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Article: Retrospekt x Evan Weselmann: The "Break Out" Collection

Retrospekt x Evan Weselmann: The "Break Out" Collection

To celebrate the launch of our newest artist collection — Break Out — we’re taking some time to talk to the artist himself, Minneapolis-based Evan Weselamnn. Evan, whose trademark style features whimsical cartoons dripping with vibrancy and expression, created a new graphic package specifically for “Break Out,” tailoring each illustration to the specific product.

The collection is anchored by the official Polaroid 600 Break Out instant film camera built by Retrosepkt with refurbished photographic components from vintage Polaroid cameras released in the 1980s and ‘90s, faithfully restored to work just like new. These original parts are housed inside newly designed and molded plastic exteriors featuring a wonderful array of pastel and neon plastics. Each camera comes with a decal sheet, illustrated by Evan, which can be used for further customization.

In addition to the Polaroid camera, Retrospekt also produced a new “simple-use” 35mm film camera. These cameras come preloaded with 27 exposures of color film and are designed to provide both new and experienced photographers alike with an easy-to-use film photography experience.

The collection also features an instant camera bag and a limited edition apparel line, all of which complement the overarching artistic theme.

The entire collection is available now!

Artist and designer Evan Weselmann

A Conversation with Evan Weselmann:

Can you share some insights into your artistic journey and how it has shaped your creative style?

I was fortunate and grew up in an artistic household, both my parents studied art but never pursued it as a career, my sister is a jewelry designer and painter. Creativity was encouraged and I remember crying at the dinner table struggling to draw cars and my dad helping me slowly figure it out. In high school I wanted to rebel so I thought I was going to pursue science but a year in Japan after graduation taught me the importance of art, specifically illustration, as a means of communication. I couldn’t speak the language but found that making funny little drawings helped me make friends in my class. I studied abstract painting in college because I had grandiose visions of being a studio painter, all the while drawing what amounted to cartoons/sketches throughout that time. Illustration came after graduation as a means of making money and not having a job, but it was a struggle to get there.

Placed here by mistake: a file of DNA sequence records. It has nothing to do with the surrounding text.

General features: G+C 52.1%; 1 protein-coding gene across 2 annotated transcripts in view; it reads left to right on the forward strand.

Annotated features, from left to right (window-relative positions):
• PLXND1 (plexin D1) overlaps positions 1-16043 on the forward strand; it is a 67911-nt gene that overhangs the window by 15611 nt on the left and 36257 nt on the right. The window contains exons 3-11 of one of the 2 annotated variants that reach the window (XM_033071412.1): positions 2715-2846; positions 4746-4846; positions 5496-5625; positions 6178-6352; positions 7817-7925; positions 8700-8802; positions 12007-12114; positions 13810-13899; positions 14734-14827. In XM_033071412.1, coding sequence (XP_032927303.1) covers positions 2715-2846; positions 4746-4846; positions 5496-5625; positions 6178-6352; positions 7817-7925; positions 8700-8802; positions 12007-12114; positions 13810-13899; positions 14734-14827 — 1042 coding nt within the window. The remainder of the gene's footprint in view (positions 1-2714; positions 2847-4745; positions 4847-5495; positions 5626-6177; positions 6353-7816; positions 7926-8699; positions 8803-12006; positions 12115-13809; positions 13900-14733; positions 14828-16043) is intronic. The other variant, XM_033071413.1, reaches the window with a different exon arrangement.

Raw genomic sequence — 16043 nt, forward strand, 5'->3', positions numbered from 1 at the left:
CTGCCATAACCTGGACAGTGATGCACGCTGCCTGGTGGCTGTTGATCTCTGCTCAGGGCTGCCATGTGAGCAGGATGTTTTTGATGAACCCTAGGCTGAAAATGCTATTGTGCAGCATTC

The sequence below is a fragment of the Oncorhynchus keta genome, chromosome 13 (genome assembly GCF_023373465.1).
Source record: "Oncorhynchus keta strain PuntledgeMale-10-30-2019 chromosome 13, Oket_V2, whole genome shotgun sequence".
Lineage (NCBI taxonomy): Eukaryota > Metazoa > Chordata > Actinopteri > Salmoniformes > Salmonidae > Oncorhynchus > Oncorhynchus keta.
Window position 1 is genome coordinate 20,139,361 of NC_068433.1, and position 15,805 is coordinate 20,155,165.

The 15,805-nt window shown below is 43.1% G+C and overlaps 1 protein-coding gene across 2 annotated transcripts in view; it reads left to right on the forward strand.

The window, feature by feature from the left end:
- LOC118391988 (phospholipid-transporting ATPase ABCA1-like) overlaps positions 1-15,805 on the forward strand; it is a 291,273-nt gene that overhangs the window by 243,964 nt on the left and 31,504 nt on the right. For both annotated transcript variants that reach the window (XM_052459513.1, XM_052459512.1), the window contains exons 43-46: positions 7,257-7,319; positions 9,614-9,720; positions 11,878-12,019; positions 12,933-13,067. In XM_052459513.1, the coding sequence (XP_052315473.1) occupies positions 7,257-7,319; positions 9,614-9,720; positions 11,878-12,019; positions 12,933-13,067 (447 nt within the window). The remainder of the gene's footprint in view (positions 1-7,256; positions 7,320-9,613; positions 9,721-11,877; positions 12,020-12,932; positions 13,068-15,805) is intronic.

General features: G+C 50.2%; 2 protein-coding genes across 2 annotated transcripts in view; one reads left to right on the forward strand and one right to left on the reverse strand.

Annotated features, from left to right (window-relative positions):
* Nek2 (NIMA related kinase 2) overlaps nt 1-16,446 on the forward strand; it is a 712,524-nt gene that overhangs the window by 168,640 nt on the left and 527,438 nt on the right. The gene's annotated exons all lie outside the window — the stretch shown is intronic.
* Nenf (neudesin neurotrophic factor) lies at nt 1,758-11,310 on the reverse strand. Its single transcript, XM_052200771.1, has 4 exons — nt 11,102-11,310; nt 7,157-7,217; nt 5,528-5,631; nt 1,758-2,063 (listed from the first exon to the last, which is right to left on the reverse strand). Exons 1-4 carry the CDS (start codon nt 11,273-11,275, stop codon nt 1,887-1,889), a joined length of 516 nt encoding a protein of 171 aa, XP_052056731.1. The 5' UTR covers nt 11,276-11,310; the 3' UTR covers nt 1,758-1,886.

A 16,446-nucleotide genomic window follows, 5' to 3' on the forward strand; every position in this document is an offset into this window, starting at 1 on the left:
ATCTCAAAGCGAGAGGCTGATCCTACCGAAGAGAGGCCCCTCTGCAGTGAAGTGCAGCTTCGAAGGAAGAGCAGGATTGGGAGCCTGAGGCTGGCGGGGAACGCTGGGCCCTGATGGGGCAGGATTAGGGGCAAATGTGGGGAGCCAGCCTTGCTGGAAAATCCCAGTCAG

What motivates you to create art?

So many reasons, it fulfills so many needs for me. It can be fun, it can be meditative, it is always challenging and rarely boring. It helps me work through problems outside of the studio. It gives me a space to explore and fail. And I fail a lot.

Who or what are your biggest artistic influences?

Peter Saul, Willem De Kooning, Jay Howell, Victor Moscosco, Piet Parra, the list goes on and on and on and on.

What excites you about this collaboration

The blank slate of it all! At once overwhelming but also the ability to do literally anything was really freeing. I am used to people coming to me with very specific visions and then I have to fit myself into that vision. Kinda like that Japanese game show with the wall that moves towards people and they have to quickly cram themselves into that shape. But with this project, it was total freedom which took a while to wrap my head around honestly. And the embossing on the box is sick.

How do you think your artistic vision compliments these pieces?

They are ultimately about fun, which tends to be a through line in my work. Nothing too serious, but also sharply done. Ride the wave between High and Lobrow, I guess.

Are you using any retro tech in your life right now? If not, are there pieces you find nostalgic?

I have a turntable? Does that count? I just made a painting that has a Nintendo Gamecube in it because I find old video games to be heavily nostalgic of a simpler time. So stuff of that nature? Objects that I have very specific memories of. The Sony Walkmen, Nokia flip phones. Digital ephemera that was prevalent in my childhood. I really want an old truck too, does that count?

Are there new projects happening in 2023-2024 that we should watch for?

A couple fun things I can’t share in specific, but they involve sports! One that has hoops and the other has clubs. Stay tuned folks!!!!